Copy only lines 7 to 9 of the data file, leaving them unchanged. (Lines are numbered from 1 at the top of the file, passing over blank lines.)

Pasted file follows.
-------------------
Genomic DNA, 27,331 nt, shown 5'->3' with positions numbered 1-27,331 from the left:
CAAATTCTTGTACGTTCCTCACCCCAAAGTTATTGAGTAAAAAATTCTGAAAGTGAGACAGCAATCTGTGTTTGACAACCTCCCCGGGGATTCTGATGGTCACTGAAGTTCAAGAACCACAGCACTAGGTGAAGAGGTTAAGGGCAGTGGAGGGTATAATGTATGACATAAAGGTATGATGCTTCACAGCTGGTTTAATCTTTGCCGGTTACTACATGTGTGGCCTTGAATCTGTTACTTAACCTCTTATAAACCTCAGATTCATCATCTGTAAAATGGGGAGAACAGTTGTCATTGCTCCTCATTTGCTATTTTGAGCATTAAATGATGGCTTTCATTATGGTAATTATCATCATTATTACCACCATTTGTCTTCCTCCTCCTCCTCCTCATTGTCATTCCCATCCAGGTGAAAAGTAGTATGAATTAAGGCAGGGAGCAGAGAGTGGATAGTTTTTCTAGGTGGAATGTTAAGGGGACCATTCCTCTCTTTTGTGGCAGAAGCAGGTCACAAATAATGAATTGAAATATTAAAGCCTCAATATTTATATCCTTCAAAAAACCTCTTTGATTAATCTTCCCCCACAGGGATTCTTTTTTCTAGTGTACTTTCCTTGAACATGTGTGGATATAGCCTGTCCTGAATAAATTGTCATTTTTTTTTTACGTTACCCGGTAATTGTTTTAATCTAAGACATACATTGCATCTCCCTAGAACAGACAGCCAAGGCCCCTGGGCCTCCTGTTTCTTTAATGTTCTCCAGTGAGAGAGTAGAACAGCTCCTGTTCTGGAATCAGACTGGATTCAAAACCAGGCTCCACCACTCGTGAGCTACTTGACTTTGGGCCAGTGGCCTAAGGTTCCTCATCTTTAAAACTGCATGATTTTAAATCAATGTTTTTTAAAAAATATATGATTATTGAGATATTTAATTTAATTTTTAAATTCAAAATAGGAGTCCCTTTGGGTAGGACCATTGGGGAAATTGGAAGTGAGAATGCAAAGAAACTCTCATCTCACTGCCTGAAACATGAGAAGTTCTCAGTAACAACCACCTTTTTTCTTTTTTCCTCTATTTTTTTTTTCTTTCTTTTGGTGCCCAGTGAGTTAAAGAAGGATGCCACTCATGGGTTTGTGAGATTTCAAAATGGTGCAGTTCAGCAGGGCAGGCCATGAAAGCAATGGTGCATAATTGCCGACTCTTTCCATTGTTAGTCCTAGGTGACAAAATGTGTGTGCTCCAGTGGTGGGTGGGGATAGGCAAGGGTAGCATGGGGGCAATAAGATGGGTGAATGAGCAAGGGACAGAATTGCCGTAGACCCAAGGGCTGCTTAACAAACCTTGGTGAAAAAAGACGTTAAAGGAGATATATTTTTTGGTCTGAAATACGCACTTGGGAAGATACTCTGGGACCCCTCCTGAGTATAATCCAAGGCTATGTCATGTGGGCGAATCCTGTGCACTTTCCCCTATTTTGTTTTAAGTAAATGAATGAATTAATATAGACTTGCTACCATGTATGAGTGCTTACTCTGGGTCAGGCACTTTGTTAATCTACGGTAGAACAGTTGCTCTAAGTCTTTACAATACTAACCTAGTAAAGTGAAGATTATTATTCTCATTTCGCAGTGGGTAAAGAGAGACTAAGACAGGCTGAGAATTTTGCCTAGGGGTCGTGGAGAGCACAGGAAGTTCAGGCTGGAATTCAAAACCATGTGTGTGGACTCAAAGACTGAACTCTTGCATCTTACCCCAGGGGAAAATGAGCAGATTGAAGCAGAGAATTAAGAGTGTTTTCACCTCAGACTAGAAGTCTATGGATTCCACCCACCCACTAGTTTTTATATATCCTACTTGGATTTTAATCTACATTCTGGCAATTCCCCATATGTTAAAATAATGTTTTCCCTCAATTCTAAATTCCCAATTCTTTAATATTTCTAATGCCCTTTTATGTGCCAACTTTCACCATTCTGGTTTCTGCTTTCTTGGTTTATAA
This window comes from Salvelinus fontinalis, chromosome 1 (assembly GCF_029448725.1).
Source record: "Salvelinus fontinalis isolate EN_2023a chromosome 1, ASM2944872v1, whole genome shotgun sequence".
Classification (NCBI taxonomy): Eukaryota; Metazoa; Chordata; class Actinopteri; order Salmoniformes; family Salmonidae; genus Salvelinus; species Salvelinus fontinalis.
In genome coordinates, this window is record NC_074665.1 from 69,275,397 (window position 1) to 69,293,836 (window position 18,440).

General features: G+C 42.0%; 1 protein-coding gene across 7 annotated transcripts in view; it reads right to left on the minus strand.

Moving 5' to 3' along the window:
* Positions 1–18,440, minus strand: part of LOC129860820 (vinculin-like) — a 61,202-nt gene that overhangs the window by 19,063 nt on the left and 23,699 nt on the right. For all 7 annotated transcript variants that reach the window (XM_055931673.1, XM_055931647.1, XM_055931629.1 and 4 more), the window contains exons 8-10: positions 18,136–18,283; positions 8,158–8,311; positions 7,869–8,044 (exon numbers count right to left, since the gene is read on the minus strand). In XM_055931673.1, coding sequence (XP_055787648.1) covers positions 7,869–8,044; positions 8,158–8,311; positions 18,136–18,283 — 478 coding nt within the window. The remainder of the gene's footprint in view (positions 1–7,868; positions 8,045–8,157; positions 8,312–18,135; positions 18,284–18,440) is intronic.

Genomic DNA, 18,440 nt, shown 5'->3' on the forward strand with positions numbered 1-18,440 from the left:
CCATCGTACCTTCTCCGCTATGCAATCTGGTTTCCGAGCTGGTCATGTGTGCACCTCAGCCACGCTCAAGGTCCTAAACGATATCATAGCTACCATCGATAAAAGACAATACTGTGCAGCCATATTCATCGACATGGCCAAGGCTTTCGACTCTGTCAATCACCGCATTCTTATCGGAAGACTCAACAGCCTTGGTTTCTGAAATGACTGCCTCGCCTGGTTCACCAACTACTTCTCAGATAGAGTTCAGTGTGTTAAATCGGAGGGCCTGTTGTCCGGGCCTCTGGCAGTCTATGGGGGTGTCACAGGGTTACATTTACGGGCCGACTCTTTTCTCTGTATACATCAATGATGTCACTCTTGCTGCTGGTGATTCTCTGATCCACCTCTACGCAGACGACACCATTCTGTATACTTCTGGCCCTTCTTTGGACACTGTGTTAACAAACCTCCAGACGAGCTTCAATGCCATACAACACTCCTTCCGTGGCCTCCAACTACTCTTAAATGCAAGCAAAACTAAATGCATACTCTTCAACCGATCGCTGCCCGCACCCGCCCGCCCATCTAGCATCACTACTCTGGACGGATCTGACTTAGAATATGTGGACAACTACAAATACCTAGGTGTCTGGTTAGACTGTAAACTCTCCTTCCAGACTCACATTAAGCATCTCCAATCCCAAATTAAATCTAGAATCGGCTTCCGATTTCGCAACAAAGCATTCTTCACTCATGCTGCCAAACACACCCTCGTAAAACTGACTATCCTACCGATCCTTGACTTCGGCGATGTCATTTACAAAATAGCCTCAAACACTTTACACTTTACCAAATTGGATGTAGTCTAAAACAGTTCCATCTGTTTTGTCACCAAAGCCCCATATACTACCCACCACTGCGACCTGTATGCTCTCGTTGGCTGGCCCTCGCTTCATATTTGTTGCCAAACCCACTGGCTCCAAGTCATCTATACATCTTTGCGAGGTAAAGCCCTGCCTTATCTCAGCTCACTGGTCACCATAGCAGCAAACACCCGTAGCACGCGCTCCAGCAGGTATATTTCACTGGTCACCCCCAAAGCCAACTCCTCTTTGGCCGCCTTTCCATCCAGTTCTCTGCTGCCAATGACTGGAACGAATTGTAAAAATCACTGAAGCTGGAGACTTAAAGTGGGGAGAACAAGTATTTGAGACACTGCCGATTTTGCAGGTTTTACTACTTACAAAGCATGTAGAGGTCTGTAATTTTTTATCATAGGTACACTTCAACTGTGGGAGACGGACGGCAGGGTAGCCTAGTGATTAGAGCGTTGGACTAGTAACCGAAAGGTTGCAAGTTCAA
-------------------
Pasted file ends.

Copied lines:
General features: G+C 42.0%; 1 protein-coding gene across 7 annotated transcripts in view; it reads right to left on the minus strand.

Moving 5' to 3' along the window:
* Positions 1–18,440, minus strand: part of LOC129860820 (vinculin-like) — a 61,202-nt gene that overhangs the window by 19,063 nt on the left and 23,699 nt on the right. For all 7 annotated transcript variants that reach the window (XM_055931673.1, XM_055931647.1, XM_055931629.1 and 4 more), the window contains exons 8-10: positions 18,136–18,283; positions 8,158–8,311; positions 7,869–8,044 (exon numbers count right to left, since the gene is read on the minus strand). In XM_055931673.1, coding sequence (XP_055787648.1) covers positions 7,869–8,044; positions 8,158–8,311; positions 18,136–18,283 — 478 coding nt within the window. The remainder of the gene's footprint in view (positions 1–7,868; positions 8,045–8,157; positions 8,312–18,135; positions 18,284–18,440) is intronic.